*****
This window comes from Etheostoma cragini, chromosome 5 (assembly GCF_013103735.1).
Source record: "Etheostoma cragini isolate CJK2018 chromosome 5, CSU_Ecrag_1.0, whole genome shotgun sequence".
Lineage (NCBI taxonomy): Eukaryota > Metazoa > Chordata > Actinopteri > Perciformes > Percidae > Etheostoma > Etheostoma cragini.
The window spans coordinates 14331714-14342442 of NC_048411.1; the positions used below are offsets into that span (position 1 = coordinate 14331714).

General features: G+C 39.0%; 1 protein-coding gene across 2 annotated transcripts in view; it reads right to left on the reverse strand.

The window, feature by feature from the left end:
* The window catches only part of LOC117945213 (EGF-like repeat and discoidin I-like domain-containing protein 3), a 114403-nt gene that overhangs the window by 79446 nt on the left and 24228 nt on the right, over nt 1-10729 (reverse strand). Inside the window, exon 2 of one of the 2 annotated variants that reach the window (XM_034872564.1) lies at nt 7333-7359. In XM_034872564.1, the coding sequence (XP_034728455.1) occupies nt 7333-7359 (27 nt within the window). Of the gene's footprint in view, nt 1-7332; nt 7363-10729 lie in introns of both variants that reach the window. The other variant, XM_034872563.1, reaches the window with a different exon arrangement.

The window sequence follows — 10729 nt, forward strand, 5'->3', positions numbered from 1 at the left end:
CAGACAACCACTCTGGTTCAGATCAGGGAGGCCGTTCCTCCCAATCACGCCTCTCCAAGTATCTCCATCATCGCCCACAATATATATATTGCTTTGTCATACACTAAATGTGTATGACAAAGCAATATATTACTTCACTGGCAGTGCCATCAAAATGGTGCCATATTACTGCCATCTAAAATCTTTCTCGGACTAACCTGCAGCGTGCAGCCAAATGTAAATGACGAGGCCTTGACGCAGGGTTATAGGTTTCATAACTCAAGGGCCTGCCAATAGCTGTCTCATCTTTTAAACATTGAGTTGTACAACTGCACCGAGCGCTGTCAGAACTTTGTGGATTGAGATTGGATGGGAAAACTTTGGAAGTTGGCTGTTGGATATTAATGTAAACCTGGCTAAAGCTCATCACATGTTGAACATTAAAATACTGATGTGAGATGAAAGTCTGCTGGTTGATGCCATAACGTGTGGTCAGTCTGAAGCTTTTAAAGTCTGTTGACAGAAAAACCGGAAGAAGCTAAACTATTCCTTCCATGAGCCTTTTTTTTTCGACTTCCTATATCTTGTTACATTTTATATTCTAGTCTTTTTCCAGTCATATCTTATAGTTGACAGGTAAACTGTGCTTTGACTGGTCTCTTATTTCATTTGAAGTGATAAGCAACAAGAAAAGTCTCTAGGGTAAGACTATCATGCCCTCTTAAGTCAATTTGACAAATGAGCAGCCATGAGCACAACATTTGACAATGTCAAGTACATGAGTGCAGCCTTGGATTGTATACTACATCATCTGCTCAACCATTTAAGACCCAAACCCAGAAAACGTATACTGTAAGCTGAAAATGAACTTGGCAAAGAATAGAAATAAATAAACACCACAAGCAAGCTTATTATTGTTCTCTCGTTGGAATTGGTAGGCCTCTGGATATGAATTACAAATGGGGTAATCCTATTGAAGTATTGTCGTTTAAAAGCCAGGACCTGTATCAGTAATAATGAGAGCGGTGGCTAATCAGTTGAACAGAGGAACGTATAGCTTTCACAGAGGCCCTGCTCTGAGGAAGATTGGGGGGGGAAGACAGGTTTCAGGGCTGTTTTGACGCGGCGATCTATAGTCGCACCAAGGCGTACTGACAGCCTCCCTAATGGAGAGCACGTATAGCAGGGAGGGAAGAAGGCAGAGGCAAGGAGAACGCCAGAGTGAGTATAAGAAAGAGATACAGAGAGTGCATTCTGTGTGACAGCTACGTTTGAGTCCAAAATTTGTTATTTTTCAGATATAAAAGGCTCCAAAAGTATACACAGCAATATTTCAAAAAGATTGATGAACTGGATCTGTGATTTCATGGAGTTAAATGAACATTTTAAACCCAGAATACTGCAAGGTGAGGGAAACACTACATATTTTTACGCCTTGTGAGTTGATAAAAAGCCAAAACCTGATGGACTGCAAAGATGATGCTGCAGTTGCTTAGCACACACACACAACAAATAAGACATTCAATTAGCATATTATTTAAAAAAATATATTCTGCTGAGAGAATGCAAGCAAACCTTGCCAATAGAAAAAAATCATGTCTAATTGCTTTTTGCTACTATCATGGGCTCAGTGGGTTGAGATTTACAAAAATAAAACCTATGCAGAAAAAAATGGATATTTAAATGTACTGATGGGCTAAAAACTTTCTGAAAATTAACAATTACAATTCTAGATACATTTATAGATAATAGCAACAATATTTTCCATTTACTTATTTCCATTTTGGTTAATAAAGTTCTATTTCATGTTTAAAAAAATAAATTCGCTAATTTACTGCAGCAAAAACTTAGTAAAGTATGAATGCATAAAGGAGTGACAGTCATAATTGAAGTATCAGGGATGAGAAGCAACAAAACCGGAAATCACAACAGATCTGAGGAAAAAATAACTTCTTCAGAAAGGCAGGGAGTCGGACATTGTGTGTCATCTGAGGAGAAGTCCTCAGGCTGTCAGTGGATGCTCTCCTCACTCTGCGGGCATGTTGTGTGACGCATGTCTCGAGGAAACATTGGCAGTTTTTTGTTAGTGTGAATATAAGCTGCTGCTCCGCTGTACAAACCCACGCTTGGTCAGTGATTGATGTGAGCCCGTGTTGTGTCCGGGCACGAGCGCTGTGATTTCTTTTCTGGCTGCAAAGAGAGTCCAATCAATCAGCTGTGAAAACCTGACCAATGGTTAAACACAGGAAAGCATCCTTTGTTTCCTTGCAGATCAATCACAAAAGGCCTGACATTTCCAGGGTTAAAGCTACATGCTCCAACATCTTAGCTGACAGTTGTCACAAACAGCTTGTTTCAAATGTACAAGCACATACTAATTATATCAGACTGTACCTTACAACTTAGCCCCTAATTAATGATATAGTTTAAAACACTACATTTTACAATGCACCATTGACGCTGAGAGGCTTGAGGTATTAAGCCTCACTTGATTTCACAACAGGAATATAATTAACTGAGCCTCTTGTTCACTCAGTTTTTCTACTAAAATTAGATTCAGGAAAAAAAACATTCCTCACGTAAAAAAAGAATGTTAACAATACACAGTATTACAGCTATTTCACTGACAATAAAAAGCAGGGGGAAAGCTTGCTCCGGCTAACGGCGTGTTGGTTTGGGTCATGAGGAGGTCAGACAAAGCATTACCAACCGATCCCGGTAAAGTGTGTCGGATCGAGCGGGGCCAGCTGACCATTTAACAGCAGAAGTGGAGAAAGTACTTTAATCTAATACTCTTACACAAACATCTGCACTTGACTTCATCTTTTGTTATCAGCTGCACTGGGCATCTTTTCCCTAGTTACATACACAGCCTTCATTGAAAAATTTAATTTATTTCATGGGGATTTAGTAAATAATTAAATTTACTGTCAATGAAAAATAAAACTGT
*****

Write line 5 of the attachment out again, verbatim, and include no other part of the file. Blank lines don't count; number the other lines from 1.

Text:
General features: G+C 39.0%; 1 protein-coding gene across 2 annotated transcripts in view; it reads right to left on the reverse strand.